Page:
For all the struggles Wye Oak confronts here, Louder ultimately reflects a hopeful radiance, with the parting sense that human connection and our own internal resolve can outweigh even our heaviest worries. The final two tracks are tandem testaments to weakness bowing to strength. Wasner first shuffles through her day during “Join,” beset by worry until she finds a way out. “I just want a clear head,” she realizes at the end, “the sun on my shoulder.” And during “I Know It’s Real,” over twinkling guitars and a drum beat that feels like a steadying pulse, she stumbles upon a necessary credo: “Still, I’m alive, stronger than energies riding on my back.”

The Louder I Call, The Faster It Runs arrives at a time of immense doubt, when our personal problems are infinitely compounded by a world that seems in existential peril. But these dozen songs answer the challenge by radiating self-reflection and resolve, wielding hooks and musical intricacy as a shield against the madness of the moment. The Louder I Call, The Faster It Runs is a powerful reminder to keep calling, to keep trying, no matter the peril it poses. Merge Records will release The Louder I Call, The Faster It Runs TK TK, 2018.


Lomelda began in Silsbee, TX, in 2008, when Hannah Read found a few friends to play her songs with her. The project continues to follow this model, songwriting and friendship at the core, studying the distance between “you” and “me” with each new release.

Early recordings, mostly lost, include works such as ‘Late Dawn Inheritance’ and ‘Heavy Shadows’ as well as a wealth of pinhole microphone productions about family, religion, colors, dying, fantasy and finitude.

Lomelda’s first proper LP ‘Forever’ was released in 2015. Hannah collaborated with Zach Daniel (drums), Andrew Hulett (guitar) and Tommy Read (producer/engineer) to make this album. It is a highly dynamic and emotional rock band record that explores the endings of things—a friendship, a day, life.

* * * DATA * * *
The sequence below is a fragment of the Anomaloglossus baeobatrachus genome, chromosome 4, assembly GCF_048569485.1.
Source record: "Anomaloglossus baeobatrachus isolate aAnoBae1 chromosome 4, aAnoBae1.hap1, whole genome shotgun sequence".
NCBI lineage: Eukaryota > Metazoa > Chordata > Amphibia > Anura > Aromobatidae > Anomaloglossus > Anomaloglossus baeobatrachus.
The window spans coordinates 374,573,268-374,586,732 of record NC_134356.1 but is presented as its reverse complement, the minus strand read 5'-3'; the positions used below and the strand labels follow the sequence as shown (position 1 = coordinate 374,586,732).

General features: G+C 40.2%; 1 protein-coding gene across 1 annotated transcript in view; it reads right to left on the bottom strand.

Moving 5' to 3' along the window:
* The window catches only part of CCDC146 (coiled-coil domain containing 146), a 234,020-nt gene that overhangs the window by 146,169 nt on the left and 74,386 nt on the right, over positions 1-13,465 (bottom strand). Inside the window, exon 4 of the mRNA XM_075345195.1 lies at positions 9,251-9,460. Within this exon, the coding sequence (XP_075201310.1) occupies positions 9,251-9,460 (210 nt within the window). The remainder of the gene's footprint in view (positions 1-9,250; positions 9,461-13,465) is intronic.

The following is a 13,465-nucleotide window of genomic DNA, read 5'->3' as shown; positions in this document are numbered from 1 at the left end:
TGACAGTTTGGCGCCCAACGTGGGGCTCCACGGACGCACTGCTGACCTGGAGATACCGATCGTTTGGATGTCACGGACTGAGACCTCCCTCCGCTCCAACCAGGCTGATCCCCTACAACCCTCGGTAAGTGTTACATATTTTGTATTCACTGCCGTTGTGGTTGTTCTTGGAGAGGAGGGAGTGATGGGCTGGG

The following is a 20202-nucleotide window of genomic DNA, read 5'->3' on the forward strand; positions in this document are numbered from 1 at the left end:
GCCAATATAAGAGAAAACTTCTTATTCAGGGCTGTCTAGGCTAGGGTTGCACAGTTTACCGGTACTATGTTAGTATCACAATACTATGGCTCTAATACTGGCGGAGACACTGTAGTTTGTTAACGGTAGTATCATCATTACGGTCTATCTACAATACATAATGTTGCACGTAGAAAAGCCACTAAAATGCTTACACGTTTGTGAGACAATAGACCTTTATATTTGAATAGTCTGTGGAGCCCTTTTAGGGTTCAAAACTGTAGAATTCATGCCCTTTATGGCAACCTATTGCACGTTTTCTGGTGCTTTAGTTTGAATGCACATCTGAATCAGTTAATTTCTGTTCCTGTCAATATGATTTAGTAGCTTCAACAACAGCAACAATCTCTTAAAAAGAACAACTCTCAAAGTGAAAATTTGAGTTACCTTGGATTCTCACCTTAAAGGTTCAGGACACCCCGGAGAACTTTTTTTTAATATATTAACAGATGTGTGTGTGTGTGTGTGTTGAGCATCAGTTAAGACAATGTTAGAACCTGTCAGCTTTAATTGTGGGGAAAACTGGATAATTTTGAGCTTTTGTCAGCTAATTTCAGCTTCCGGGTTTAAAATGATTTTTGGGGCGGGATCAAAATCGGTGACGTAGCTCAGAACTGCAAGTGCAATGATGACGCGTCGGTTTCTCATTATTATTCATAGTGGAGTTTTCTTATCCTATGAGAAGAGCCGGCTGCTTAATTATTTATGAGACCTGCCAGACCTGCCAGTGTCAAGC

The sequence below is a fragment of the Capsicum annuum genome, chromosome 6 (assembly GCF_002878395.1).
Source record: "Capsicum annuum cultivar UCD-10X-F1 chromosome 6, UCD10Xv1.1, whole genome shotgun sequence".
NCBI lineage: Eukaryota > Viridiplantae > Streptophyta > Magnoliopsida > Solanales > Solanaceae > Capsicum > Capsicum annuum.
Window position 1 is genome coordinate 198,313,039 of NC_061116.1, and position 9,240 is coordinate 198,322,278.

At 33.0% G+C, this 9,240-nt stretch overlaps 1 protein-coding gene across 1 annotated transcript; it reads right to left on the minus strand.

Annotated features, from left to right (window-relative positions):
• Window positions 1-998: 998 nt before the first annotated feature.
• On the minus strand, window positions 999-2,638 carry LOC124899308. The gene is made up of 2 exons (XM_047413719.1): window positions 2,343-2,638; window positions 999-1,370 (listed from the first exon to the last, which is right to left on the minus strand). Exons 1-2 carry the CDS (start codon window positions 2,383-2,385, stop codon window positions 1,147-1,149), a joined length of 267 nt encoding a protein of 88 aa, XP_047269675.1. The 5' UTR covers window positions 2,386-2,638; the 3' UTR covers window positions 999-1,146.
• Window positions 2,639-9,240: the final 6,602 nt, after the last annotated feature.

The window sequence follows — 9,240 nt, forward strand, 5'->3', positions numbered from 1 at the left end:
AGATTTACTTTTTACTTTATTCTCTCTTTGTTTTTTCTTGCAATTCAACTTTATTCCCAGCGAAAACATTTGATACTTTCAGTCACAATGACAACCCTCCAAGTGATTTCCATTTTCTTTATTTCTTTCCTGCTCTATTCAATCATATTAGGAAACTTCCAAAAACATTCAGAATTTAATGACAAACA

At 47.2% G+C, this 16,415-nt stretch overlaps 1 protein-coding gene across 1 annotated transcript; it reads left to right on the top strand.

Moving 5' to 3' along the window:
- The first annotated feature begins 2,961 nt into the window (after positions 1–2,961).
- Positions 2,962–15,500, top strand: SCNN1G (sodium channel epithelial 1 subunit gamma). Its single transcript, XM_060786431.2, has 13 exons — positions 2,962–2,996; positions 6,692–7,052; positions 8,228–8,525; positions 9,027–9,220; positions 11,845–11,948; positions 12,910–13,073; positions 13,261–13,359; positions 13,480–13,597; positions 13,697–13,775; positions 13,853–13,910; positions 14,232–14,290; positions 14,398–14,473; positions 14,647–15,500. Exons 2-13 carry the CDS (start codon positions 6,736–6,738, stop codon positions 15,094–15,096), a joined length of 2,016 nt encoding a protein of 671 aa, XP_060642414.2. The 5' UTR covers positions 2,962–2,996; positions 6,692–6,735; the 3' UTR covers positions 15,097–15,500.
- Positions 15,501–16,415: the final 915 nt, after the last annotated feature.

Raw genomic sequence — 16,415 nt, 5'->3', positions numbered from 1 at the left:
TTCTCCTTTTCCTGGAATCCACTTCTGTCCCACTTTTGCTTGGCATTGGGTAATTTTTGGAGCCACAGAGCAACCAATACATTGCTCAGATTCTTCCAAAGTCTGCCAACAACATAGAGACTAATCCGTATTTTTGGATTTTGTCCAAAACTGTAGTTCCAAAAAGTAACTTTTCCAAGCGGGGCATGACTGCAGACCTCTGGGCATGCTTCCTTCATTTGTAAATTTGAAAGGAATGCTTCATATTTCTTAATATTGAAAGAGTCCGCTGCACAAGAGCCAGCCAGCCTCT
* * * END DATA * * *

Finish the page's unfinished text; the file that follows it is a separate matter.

After that release, out of a feeling of dissatisfaction, Hannah re- recorded the songs as a live performance on classical guitar. She, along with two close friends, commandeered a concert hall in Waco, TX, for the occasion. It was an effort for intimacy in a big empty space. That recording became ‘4E’ and was released in 2016.

The following year, Lomelda found new friends in record label Double Double Whammy. The project’s first release on the label came in September 2017—‘Thx’. This album features the introspective mood and dynamic range the band is known for with a new gentleness and balance; also featuring the drumming of Zach Daniel, production work of Tommy Read, and Hannah covering the rest. ‘Thx’ reached new audiences as Lomelda spent the next year and a half playing live across the US and Europe with acts such as Frankie Cosmos, Phoebe Bridgers, Big Thief and Florist.

Lomelda lead off 2019 with a new album called ‘M for Empathy’. With this taut song collection, Hannah reflects on communication and confusion—and attempts to come closer than ever. Hannah recorded the album with Tommy Read at Lazybones Studio in her hometown of Silsbee, TX, after a year of making a new home in Los Angeles.